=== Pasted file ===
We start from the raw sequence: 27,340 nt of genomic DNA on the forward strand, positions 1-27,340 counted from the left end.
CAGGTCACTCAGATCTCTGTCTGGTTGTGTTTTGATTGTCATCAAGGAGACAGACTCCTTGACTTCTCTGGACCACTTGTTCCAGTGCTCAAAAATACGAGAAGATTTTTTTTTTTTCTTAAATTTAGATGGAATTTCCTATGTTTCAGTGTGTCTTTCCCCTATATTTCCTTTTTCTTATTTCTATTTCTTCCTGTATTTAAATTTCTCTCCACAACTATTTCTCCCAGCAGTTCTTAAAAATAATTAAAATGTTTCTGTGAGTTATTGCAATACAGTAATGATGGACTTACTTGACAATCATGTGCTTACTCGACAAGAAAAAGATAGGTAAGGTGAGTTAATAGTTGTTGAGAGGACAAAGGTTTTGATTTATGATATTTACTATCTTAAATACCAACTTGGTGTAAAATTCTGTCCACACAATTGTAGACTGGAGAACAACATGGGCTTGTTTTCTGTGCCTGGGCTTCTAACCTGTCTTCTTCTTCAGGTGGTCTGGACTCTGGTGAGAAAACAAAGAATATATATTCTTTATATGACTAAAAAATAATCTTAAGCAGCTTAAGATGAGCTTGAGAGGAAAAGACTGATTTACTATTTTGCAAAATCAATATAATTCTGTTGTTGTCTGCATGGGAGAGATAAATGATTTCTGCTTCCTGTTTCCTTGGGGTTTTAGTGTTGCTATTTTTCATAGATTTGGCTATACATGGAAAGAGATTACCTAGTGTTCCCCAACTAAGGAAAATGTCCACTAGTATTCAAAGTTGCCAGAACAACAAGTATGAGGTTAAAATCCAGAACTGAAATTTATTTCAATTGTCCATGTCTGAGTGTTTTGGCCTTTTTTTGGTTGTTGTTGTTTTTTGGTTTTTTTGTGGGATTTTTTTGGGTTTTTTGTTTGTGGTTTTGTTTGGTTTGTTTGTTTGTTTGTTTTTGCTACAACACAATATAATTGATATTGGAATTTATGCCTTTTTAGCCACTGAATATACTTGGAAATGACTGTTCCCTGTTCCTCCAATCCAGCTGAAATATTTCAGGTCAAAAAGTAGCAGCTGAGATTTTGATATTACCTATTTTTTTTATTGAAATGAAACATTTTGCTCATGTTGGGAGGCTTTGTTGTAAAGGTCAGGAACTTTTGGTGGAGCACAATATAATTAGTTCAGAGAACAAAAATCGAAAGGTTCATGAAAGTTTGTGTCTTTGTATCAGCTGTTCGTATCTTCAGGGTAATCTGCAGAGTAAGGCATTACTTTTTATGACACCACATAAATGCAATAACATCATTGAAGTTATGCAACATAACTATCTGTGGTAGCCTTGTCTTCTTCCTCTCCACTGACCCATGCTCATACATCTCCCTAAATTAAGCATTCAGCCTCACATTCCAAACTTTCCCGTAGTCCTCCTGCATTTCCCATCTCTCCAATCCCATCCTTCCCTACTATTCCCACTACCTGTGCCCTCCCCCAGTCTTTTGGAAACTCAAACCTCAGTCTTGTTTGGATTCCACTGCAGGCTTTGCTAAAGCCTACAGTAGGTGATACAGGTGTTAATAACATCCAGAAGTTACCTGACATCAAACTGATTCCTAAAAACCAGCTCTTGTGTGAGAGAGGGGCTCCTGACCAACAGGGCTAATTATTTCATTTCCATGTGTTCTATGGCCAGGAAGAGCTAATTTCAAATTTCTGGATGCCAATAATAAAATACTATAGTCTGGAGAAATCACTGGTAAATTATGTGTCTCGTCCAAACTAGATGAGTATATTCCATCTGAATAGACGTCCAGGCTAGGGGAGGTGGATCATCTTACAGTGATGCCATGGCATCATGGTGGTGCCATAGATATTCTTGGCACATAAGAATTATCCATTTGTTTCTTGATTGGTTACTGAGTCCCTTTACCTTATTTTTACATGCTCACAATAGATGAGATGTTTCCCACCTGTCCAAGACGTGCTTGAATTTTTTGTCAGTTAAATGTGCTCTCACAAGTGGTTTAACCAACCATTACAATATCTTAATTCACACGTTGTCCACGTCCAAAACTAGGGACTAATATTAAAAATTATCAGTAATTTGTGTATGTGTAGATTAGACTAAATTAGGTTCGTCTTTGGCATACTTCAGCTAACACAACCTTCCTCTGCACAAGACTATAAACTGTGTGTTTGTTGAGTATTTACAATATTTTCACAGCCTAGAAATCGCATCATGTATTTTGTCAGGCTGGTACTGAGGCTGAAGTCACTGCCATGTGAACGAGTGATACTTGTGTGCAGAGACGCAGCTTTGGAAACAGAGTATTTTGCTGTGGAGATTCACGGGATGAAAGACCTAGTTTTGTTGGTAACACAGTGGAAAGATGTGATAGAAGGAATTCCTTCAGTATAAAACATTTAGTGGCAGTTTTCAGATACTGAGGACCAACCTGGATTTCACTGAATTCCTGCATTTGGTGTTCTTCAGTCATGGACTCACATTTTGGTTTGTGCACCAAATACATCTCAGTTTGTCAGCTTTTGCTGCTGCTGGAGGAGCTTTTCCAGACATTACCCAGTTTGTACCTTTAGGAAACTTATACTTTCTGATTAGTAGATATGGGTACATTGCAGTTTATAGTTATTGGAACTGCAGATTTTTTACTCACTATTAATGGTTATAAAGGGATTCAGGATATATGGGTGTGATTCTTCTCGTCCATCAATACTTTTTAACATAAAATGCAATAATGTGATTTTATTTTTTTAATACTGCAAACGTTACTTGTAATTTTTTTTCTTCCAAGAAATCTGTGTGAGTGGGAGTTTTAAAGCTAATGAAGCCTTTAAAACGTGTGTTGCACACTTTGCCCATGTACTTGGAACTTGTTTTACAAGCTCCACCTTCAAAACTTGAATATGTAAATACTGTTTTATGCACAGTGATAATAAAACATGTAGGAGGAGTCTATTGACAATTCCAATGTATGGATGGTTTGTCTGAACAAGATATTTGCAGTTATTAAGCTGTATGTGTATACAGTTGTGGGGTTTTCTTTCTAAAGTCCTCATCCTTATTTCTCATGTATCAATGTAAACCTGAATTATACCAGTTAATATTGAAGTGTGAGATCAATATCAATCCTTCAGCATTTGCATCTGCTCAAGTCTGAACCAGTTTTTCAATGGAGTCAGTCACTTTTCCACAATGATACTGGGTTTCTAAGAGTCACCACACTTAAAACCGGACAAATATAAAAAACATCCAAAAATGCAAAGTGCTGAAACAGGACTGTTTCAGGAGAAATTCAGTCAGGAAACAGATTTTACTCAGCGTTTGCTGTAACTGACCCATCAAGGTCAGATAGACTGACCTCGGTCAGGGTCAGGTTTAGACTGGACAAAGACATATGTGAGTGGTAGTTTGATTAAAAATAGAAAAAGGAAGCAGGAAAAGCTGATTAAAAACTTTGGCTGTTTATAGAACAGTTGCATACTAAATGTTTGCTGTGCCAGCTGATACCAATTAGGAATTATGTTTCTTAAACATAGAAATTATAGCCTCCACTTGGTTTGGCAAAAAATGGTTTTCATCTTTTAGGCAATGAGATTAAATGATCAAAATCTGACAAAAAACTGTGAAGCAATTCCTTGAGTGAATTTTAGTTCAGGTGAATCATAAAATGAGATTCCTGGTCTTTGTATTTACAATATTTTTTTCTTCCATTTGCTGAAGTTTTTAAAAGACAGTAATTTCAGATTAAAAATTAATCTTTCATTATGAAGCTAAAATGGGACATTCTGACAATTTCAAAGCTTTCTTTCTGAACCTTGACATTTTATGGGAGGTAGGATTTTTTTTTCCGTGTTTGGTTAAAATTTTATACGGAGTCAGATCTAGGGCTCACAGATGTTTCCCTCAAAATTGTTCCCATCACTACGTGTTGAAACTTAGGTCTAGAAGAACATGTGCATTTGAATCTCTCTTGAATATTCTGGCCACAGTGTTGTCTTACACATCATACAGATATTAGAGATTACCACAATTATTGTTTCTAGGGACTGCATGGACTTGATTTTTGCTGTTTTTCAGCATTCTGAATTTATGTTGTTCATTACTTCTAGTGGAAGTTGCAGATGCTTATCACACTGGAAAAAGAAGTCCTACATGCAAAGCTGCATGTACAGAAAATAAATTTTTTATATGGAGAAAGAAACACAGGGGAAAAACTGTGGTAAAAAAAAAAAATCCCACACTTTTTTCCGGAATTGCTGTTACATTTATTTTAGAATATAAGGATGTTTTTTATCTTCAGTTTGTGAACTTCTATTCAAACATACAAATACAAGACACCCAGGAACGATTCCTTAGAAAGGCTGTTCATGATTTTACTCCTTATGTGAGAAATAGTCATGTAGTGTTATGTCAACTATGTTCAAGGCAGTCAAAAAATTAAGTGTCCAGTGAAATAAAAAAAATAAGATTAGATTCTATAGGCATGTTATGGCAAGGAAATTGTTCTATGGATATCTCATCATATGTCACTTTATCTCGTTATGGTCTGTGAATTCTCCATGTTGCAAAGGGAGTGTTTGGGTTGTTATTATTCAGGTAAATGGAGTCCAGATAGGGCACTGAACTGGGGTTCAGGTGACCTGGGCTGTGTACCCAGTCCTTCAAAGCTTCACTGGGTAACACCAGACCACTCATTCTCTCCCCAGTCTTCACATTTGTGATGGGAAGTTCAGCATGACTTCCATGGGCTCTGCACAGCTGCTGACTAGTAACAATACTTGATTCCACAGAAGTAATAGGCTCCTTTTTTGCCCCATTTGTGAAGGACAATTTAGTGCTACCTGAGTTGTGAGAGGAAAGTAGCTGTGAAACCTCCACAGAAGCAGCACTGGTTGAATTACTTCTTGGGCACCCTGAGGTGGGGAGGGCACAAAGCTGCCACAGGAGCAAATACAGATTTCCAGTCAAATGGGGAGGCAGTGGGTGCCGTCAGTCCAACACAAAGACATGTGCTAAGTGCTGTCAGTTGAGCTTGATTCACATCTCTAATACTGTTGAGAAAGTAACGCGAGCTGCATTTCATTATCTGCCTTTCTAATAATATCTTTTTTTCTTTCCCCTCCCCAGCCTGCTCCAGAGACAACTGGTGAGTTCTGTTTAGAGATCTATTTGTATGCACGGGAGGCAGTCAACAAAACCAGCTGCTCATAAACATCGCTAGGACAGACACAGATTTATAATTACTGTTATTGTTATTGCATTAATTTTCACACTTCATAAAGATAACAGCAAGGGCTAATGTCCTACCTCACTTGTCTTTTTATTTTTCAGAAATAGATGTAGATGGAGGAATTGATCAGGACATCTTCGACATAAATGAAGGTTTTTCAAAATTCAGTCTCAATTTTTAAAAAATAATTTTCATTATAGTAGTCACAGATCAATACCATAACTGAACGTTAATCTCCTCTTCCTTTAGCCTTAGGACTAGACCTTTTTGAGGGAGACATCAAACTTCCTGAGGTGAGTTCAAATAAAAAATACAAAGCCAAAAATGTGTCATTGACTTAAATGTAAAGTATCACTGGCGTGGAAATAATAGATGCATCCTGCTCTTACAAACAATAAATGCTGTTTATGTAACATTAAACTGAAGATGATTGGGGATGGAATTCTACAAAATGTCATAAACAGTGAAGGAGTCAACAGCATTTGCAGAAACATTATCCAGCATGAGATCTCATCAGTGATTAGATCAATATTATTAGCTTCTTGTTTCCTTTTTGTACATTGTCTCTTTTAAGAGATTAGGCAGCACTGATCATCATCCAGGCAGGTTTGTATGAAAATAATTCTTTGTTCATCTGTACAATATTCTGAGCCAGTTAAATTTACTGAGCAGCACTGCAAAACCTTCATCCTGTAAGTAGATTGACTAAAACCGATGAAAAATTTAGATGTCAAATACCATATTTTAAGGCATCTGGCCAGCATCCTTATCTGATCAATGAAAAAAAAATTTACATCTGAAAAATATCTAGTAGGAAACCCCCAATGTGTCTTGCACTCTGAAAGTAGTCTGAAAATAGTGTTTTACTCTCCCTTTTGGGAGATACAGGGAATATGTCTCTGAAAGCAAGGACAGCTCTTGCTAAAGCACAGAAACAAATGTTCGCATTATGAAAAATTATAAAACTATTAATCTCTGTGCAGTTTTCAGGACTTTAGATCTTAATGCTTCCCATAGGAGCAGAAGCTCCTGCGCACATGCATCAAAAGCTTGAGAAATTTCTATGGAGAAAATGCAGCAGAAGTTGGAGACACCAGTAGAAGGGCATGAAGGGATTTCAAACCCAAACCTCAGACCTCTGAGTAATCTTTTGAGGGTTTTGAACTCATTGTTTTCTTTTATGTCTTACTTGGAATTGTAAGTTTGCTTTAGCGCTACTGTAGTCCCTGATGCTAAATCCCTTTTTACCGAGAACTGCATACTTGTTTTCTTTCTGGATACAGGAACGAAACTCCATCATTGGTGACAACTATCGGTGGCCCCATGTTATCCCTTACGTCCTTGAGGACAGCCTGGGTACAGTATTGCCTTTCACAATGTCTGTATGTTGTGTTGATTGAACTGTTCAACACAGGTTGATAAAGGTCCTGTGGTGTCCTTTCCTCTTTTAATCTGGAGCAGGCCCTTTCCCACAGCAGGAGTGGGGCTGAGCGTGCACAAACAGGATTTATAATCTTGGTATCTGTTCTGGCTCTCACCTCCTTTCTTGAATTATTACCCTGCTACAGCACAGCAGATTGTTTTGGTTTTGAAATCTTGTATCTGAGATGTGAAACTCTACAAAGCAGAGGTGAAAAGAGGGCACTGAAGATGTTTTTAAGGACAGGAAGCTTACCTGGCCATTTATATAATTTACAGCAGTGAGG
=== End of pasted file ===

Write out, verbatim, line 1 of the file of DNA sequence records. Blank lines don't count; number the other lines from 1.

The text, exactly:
We start from the raw sequence: 27,340 nt of genomic DNA on the forward strand, positions 1-27,340 counted from the left end.